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Secrecy bid won’t stop with murder photos

Connecticut is lucky that sympathy for the survivors of the victims of the school massacre in Newtown didn’t destroy everything about freedom of information and accountability in government. The massacre secrecy legislation, concocted secretly itself, without a public hearing, blocks disclosure only of photographs and videos of murder victims — all murder victims, not just those in the Newtown massacre — and recordings of police radio transmissions describing murder victims’ wounds.

Chief State’s Attorney Kevin Kane, Victim Advocate Garvin G. Ambrose, and others took the Newtown massacre as an opportunity to advance the traditional agendas of their offices to seal off nearly all criminal-justice records and proceedings, and some legislators and other officials wanted to suppress even death certificates. If these officials had prevailed, never again would there be any public understanding of crime and evaluation of the criminal-justice system.

Crime scene and autopsy photos and videos probably are not necessary to understanding what happened in Newtown, nor to validation of the official account of most murders. But crime scene and autopsy photos and videos certainly are necessary to understanding some murders and to guarding against official misconduct and lies.

Famous examples from history of the necessity to disclose the image evidence of crime include the assassination of President Kennedy and the mass murder of Polish military officers by the Soviet Union during World War II. But in recent years so many murder convictions in the United States have been disproved by DNA analysis and the recanting of testimony that it is outrageous that any criminal evidence should ever be placed outside public review.

Apparently as a sort of apology for their secret crafting of the criminal evidence legislation, General Assembly leaders and Governor Malloy had the bill create a commission to assess the balance between the desires for privacy in criminal justice and the public’s right to know about it. That is, attempts to destroy accountability in criminal justice will not be stopping with crime scene photos.

Almost 2,000 children age 6 and under were suspended from school in Connecticut in the 2011-12 school year, most in cities or poorer suburbs, and the commissioner of the state Department of Children and Families, former state Supreme Court Justice Joette Katz, is shocked about it.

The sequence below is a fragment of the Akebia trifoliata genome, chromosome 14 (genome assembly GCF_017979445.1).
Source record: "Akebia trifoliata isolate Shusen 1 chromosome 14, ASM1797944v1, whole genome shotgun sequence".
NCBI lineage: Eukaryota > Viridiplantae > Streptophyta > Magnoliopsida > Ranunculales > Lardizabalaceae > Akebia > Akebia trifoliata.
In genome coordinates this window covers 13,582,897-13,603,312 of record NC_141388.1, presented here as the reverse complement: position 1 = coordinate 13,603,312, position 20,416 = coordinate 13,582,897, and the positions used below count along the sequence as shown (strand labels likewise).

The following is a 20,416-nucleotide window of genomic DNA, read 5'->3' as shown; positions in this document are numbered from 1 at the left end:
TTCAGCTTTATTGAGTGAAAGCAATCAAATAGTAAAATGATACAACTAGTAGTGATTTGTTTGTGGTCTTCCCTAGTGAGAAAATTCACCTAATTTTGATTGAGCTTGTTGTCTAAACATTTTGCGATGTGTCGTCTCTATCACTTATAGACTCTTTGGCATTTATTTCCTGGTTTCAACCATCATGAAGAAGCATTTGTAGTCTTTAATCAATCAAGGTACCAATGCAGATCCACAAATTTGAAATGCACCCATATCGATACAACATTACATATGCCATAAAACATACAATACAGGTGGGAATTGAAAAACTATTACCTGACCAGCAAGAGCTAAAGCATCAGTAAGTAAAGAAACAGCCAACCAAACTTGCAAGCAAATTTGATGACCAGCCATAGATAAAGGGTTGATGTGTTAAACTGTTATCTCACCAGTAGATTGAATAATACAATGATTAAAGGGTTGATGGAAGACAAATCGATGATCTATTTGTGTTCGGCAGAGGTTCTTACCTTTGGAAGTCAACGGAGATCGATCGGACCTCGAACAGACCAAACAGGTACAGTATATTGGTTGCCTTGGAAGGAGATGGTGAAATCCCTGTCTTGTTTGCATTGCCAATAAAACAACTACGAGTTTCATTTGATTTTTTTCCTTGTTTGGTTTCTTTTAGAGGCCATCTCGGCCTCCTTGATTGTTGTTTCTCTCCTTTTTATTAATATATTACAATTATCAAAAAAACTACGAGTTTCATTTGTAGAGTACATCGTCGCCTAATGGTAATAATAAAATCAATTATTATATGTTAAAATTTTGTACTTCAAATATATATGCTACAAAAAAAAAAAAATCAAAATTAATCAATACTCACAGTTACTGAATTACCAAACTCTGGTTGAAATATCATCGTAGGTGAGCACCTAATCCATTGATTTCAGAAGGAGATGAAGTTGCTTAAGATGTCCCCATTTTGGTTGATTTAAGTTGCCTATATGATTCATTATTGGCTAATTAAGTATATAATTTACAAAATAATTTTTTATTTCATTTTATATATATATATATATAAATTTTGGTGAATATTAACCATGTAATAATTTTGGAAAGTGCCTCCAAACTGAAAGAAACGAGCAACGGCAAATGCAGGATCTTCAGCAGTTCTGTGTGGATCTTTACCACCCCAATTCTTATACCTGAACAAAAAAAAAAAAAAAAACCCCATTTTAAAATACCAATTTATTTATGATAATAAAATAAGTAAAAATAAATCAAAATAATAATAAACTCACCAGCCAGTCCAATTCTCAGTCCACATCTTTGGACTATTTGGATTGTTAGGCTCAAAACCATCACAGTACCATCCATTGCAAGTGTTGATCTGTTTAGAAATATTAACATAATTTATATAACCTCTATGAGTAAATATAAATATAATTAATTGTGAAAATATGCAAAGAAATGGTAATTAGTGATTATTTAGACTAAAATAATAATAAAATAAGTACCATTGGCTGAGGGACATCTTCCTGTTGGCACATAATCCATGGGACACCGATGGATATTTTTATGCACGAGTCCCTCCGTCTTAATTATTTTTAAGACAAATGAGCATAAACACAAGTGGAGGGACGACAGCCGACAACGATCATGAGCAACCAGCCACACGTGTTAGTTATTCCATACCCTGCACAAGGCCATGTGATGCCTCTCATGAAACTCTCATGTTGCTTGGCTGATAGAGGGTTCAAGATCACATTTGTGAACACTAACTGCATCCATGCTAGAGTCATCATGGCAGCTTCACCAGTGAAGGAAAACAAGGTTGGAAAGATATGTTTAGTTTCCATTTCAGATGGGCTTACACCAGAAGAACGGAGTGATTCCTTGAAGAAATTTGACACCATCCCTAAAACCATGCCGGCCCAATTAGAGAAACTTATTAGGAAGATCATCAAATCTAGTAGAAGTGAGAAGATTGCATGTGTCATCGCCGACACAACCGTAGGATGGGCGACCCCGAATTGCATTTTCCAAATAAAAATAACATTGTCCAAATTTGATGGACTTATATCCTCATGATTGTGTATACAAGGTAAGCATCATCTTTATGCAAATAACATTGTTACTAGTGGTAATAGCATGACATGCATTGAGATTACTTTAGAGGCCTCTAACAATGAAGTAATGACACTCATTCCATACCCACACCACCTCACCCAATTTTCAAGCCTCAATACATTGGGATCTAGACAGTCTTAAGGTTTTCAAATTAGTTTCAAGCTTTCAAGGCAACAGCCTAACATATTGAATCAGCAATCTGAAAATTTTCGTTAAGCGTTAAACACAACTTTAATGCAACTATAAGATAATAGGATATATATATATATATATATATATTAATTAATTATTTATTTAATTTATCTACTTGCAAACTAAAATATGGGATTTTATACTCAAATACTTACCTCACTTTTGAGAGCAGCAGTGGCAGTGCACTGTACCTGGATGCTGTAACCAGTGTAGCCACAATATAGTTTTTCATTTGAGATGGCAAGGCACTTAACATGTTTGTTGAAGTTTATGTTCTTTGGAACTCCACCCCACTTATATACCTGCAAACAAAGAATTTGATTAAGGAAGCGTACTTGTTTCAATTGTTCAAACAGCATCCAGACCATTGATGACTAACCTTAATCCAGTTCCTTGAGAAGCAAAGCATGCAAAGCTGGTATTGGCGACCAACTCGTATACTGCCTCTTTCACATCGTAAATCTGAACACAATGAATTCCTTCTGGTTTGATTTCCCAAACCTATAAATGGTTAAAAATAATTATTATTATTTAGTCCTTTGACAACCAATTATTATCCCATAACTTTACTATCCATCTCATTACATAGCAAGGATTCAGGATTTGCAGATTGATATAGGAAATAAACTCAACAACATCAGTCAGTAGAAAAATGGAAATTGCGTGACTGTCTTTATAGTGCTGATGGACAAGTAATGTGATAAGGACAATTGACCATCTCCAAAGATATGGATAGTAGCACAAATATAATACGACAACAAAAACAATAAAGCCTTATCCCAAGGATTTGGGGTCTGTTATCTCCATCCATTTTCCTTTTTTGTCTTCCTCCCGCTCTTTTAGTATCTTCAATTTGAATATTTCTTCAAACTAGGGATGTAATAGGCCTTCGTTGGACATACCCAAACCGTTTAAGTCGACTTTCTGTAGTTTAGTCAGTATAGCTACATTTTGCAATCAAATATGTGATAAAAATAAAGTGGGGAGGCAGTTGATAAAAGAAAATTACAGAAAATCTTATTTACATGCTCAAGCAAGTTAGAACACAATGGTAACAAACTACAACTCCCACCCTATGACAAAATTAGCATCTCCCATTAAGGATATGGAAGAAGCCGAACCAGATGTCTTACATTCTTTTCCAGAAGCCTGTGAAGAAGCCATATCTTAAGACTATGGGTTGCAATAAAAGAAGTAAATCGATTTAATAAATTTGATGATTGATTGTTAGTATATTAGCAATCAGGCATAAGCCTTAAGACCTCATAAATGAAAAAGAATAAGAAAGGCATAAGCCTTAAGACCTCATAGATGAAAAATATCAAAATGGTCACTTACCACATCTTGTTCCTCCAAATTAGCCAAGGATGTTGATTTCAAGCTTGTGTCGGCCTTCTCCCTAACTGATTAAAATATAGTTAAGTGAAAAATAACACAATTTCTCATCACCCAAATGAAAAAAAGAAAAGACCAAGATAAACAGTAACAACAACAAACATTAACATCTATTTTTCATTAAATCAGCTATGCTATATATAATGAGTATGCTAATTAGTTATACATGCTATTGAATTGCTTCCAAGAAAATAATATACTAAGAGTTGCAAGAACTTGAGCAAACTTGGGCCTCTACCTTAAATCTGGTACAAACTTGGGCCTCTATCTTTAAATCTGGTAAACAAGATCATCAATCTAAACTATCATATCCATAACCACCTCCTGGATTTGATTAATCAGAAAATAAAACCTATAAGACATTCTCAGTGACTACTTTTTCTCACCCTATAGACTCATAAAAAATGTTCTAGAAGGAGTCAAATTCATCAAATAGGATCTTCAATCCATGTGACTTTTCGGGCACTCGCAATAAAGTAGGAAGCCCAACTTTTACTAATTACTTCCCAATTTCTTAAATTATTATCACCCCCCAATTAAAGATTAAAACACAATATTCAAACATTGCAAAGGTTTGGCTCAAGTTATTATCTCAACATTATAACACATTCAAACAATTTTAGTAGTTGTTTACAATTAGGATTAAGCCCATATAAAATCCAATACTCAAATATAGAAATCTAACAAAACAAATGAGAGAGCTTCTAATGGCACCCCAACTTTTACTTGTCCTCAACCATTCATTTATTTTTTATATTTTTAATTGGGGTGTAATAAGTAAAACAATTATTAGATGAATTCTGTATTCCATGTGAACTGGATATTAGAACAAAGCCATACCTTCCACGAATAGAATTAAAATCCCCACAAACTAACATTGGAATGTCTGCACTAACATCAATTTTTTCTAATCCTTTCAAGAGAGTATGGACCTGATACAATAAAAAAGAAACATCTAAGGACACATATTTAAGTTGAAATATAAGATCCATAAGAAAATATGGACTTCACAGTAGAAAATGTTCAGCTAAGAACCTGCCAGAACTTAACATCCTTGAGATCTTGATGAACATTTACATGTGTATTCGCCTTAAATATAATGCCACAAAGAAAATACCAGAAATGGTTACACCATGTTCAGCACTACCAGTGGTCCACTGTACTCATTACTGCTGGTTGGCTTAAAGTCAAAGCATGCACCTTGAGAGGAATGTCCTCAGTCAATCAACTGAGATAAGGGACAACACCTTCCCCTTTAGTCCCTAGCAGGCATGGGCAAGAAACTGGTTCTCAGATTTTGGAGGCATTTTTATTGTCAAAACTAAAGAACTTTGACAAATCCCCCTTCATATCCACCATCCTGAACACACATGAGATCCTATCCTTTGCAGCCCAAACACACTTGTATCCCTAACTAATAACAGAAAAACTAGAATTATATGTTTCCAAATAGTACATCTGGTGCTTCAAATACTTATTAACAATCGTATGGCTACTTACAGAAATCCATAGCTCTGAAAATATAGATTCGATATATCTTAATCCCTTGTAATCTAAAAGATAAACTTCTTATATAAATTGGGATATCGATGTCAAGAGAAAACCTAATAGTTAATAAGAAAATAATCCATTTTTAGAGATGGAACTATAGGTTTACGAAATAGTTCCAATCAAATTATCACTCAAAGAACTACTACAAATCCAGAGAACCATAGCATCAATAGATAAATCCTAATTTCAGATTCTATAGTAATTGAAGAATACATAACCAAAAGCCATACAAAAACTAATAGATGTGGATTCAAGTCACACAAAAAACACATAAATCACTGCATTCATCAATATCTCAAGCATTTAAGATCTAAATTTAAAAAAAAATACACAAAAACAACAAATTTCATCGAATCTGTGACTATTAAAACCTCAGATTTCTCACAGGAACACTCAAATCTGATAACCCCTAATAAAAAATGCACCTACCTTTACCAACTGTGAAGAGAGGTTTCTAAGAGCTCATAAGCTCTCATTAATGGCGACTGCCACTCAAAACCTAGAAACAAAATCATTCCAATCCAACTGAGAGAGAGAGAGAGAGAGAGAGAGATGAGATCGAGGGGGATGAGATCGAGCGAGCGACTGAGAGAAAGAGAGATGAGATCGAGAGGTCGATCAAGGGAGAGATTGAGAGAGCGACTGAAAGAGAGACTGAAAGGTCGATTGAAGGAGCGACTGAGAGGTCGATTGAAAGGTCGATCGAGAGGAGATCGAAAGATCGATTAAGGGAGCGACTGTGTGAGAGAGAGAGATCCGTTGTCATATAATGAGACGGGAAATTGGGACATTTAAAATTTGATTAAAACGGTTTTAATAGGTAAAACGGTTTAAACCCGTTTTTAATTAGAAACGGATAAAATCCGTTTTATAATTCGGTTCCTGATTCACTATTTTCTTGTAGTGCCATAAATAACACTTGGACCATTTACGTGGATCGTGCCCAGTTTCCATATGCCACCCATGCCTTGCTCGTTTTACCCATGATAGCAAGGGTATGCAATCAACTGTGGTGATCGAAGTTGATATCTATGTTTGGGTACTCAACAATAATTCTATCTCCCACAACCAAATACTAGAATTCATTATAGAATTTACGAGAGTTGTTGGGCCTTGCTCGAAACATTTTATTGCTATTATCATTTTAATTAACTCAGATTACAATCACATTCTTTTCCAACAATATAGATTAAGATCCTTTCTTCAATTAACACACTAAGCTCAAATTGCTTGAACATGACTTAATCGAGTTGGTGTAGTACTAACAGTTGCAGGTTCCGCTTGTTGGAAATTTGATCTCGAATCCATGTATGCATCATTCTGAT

“When children are being suspended,” the commissioner says, “something else is not being attended to,” since the children are probably “victims of trauma.”

But Governor Malloy’s criminal justice adviser, Office of Policy and Management Undersecretary Michael Lawlor, blames the suspensions of the youngest kids on poor school management. “It has to do with the culture in a school,” Lawlor says. “It’s not about the kids at that school. It’s about the policies in that school” — discipline policies.

Few schools have the doctors and therapists needed to cure children who are already incorrigible and disruptive at just 6 years old. State Sen. Dante Bartolomeo, D-Meriden, whose city’s schools suspended 73 kids 6 or younger last year, notes, “Schools are stressed.”

Now if only someone in state government would inquire into why schools are stressed — that is, why so many young kids are so messed up before they even get to school.

Where is the trauma cited by the DCF commissioner coming from? Why has DCF’s child caseload been exploding for decades? Does government welfare policy have something to do with this trend? Could government policy reverse it? Can government afford not to reverse it?

Even the most incorrigible 6-year-olds are innocent and somebody has to minister to them. But Connecticut also has to find a way of turning off the child abuse machine. Remediating its horrible and expensive consequences isn’t enough, for remediation can never catch up while the child abuse machine keeps chugging along.

Chris Powell is managing editor of the Journal Inquirer in Manchester.